Coronavirus vaccine certificates could pave the way for Britons to have European holidays this summer under new EU plans.
Digital green certificates would act as proof a person has had a COVID-19 vaccine, tested negative for the virus, or recently recovered from it, EU leaders have said.
The European Commission proposal would facilitate “safe and free movement” around the continent for EU citizens and travel to the bloc from other countries.
This would mean that, as long as the country is accepting travellers from the UK, Britons will be able to go on holiday there if they can prove they are safe to travel.
But other states are concerned the new measures would discriminate against vast numbers who have not yet had a coronavirus vaccine.
It comes amid major concerns about the slow rollout of jabs within the EU.
Ministers hit back by describing the move as “brinkmanship” and saying that vaccine manufacturers have a legal obligation to fulfil existing contracts.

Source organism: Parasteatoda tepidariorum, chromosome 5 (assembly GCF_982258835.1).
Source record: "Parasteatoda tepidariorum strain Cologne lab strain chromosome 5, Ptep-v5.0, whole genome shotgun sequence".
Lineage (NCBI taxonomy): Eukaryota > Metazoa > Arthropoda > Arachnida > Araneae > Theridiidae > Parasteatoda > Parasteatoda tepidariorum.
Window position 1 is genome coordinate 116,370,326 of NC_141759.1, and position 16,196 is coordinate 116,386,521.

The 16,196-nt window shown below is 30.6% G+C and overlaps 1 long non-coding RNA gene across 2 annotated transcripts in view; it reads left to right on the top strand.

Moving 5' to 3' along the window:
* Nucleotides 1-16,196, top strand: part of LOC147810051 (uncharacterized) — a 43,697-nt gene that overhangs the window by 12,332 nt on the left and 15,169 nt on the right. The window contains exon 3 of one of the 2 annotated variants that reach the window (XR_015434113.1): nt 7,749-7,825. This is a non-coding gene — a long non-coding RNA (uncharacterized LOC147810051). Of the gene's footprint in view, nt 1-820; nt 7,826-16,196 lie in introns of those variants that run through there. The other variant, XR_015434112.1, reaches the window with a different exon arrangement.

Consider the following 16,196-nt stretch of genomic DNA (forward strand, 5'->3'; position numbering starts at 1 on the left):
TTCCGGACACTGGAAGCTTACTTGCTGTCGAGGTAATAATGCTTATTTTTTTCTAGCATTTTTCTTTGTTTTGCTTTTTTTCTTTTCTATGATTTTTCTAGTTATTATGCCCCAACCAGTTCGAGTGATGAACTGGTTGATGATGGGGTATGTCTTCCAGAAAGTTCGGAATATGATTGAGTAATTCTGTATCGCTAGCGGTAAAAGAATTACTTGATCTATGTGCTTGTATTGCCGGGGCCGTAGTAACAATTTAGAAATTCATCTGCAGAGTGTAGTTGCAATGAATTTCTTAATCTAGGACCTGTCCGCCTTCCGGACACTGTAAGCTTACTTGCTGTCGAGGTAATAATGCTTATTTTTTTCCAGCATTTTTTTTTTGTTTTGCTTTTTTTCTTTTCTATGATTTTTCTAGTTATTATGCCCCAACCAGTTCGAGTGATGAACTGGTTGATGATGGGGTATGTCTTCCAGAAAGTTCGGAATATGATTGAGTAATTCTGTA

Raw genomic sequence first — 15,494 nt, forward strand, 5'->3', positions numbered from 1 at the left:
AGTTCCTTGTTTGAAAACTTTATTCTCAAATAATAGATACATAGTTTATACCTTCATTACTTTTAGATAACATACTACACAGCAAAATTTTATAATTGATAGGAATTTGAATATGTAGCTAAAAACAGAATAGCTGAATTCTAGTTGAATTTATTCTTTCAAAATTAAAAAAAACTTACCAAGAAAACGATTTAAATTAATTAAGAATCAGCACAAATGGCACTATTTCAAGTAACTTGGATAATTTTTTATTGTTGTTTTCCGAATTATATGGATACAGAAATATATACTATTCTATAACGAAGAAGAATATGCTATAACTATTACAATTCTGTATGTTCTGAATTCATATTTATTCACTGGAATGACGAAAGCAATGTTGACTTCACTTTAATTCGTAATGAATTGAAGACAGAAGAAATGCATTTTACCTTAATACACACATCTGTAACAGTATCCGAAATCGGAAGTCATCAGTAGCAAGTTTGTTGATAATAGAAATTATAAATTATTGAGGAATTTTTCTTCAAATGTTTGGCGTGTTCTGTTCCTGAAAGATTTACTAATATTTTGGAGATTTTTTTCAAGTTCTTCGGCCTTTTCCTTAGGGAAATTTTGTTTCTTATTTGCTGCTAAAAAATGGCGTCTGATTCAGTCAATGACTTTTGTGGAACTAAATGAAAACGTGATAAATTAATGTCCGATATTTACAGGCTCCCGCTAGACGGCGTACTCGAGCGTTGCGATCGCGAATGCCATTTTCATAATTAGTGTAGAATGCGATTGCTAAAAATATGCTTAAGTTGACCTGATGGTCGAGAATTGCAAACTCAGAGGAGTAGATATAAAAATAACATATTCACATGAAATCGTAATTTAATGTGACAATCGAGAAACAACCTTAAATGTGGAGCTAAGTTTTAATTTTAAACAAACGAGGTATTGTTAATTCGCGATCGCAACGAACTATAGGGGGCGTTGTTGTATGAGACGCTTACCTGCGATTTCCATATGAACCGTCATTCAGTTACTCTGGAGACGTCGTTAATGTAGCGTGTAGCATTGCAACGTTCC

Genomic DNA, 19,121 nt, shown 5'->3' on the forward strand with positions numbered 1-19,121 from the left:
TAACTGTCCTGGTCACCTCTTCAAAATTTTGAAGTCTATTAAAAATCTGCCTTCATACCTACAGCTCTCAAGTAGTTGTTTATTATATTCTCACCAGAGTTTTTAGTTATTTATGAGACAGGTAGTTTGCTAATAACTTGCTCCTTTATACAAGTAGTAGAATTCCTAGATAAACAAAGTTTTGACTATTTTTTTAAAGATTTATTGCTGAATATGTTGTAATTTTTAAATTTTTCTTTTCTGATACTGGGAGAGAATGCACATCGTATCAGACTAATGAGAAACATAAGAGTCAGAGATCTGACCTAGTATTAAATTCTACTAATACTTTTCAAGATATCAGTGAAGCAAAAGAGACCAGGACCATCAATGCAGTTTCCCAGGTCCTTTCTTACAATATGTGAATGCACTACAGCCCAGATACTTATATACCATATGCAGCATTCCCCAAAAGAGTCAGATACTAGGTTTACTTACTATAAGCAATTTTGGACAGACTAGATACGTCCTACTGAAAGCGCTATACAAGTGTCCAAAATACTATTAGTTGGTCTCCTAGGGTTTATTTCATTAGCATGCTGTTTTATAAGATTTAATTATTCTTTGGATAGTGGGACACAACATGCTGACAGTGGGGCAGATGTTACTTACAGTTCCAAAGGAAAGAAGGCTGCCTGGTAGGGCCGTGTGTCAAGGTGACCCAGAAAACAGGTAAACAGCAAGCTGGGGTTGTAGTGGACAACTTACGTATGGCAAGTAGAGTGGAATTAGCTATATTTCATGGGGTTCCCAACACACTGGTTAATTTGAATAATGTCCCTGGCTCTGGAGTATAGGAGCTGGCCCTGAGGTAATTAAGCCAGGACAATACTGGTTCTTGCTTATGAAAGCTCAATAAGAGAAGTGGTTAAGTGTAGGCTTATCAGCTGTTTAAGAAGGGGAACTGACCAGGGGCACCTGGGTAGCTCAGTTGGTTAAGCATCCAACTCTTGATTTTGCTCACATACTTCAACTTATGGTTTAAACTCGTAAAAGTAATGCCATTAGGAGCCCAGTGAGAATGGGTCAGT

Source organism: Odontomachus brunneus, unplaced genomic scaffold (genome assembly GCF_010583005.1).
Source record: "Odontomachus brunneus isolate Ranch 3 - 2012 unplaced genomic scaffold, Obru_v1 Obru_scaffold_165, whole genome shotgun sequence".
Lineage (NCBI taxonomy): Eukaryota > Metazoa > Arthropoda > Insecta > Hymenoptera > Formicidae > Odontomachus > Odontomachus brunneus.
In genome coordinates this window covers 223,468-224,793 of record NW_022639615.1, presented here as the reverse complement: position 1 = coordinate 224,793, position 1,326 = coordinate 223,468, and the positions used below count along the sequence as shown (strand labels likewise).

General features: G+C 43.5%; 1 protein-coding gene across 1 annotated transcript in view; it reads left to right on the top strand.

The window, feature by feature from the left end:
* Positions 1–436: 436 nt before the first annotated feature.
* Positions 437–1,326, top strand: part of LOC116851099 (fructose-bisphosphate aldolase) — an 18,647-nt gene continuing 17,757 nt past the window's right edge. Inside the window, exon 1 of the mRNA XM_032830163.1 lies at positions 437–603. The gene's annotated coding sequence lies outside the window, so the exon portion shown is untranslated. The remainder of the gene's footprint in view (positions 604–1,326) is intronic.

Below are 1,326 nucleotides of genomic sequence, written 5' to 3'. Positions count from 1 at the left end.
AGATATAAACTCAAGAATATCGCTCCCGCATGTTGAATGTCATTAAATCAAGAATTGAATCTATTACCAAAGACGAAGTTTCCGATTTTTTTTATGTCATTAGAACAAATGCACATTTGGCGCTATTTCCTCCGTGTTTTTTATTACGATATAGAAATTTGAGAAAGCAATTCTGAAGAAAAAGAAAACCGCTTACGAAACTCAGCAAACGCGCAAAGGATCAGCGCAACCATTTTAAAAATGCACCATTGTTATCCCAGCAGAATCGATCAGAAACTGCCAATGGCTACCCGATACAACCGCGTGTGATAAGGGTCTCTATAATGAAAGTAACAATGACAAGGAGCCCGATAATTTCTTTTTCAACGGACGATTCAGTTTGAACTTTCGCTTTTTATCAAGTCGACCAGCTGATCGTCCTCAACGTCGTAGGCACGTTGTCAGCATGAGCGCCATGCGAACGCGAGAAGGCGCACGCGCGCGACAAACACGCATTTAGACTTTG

The government has promised that all UK adults will have received their first dose by the end of July.
This combined with a review on international travel on 17 May, could mean a European holiday is a much more realistic prospect than previously thought.
Mr Johnson said last month that documents providing proof that someone has received a jab “raise all sorts of issues”, but he added that certificates enabling international travel “will be a feature of our life in the future”.
It is thought the NHS Coronavirus App may offer such a feature.
The EU’s digital green certificates would be available in paper or digital form, but the process of obtaining one and a timeline for them have not yet been revealed.
The plan will be discussed next week during a summit of EU leaders.